Rabies, Anemia Hit Horses In Colorado

Dread diseases watched closely by state officials.

Published on: May 10, 2013

Colorado livestock officials warn that two outbreaks in horses in the state are under watch.

One rabies confirmation in the northeast state, and an Equine Infectious Anemia find in Garfield County are under investigation by veterinarians with the Colorado Department of Agriculture this week.

The agency urges animal owners to consider vaccinations of livestock and pets in view of the rabies find following a confirmation of the malady in a Logan County horse, which has been euthanized.

"The department would like to stress two very important points," says State Vet Keith Roehr. "One: owners should monitor their animals for clinical signs of rabies; two: local veterinarians are a valuable resource to help producers decide the best course of action to protect their livestock and pets from rabies"

Keep your horses as healthy as this one by complying with new Colorado alerts of  equine rabies and anemia disorders.
Keep your horses as healthy as this one by complying with new Colorado alerts of equine rabies and anemia disorders.

Rabies may be vectored via dogs, cats, horses, small ruminants, llamas, alpacas and petting zoo stock.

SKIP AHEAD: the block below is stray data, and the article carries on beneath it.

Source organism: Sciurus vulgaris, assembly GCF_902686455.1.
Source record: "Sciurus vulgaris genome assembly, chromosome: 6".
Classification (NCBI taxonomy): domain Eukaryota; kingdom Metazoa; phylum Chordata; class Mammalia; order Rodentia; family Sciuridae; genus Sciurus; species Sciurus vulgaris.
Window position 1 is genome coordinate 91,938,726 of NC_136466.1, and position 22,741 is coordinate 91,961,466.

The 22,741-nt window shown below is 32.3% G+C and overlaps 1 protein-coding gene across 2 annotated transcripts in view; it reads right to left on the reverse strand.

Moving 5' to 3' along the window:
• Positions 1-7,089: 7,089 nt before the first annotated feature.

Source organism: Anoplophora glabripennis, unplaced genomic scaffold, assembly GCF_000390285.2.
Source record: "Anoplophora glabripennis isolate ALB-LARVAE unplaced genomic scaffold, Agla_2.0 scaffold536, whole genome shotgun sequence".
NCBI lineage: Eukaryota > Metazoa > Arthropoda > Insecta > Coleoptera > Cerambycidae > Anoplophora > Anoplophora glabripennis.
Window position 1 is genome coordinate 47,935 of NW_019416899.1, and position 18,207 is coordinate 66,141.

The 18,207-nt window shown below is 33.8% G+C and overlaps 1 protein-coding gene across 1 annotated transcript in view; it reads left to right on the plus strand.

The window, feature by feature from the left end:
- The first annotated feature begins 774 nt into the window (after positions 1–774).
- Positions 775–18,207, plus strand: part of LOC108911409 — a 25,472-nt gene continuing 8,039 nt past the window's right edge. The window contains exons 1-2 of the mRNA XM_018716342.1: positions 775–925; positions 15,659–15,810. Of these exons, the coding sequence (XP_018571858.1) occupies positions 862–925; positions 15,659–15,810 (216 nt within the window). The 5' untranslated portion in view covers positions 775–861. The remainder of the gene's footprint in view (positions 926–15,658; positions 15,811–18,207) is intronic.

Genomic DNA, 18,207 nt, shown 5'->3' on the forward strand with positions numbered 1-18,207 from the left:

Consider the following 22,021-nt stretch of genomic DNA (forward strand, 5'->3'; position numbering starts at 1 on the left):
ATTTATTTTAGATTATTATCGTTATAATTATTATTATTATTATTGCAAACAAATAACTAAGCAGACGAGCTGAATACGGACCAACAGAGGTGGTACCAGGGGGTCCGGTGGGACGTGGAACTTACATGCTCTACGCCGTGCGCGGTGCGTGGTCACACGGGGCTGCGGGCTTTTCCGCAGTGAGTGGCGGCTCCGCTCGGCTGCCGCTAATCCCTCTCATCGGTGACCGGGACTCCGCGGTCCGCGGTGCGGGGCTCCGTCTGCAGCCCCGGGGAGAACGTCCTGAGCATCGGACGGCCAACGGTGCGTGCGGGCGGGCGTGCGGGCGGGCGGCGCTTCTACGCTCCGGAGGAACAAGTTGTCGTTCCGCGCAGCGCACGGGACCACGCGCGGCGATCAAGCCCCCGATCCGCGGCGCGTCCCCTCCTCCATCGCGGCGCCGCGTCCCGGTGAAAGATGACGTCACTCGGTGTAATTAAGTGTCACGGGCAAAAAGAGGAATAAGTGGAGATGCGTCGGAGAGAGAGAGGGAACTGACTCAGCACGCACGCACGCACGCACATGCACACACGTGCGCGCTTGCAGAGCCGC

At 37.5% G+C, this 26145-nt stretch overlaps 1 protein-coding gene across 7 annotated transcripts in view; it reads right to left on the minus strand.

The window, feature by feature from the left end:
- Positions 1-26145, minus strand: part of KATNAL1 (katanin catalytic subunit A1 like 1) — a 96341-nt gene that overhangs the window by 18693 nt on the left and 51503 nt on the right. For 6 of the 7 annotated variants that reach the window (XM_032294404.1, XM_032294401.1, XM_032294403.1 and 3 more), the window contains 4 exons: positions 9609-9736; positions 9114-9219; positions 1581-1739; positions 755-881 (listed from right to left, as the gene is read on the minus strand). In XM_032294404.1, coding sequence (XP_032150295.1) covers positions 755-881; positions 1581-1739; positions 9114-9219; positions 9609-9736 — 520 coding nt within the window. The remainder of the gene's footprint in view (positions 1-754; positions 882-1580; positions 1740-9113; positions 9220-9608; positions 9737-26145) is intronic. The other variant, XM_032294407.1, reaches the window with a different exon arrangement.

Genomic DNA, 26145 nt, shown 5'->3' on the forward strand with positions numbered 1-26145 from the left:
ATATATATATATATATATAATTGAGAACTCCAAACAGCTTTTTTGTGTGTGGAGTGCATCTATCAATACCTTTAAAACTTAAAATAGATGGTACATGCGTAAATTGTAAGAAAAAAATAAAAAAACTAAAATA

The alert is vital, since rabies can hit the brain and nervous system. Often, affected animals become aggressive or dumb. The aggressive stage includes combativeness and violent behavior and sensitivity to touch. The "dumb" syndrome means the animal is lethargic, weak and unable to hold its head high.

The EIA infection appears not to have to spread to other members of its herd, says Roehr. Neighborhood horses also tested negative, he reports.

All of the horses contracting this disorder are considered sick for life. Infected animals must be destroyed or remain permanently isolated from other animals to prevent spread of the disorder.

There is no vaccine to protect horses against EIA.

"Identifying infected horses and restricting their contact with susceptible animals is the key to preventing the spread of this disease," says Roehr. "EIA is transmitted through biting flies, the most common being deer and horse flies; horse owners can protect their herd by control of biting flies around the stable and other areas where animals are kept."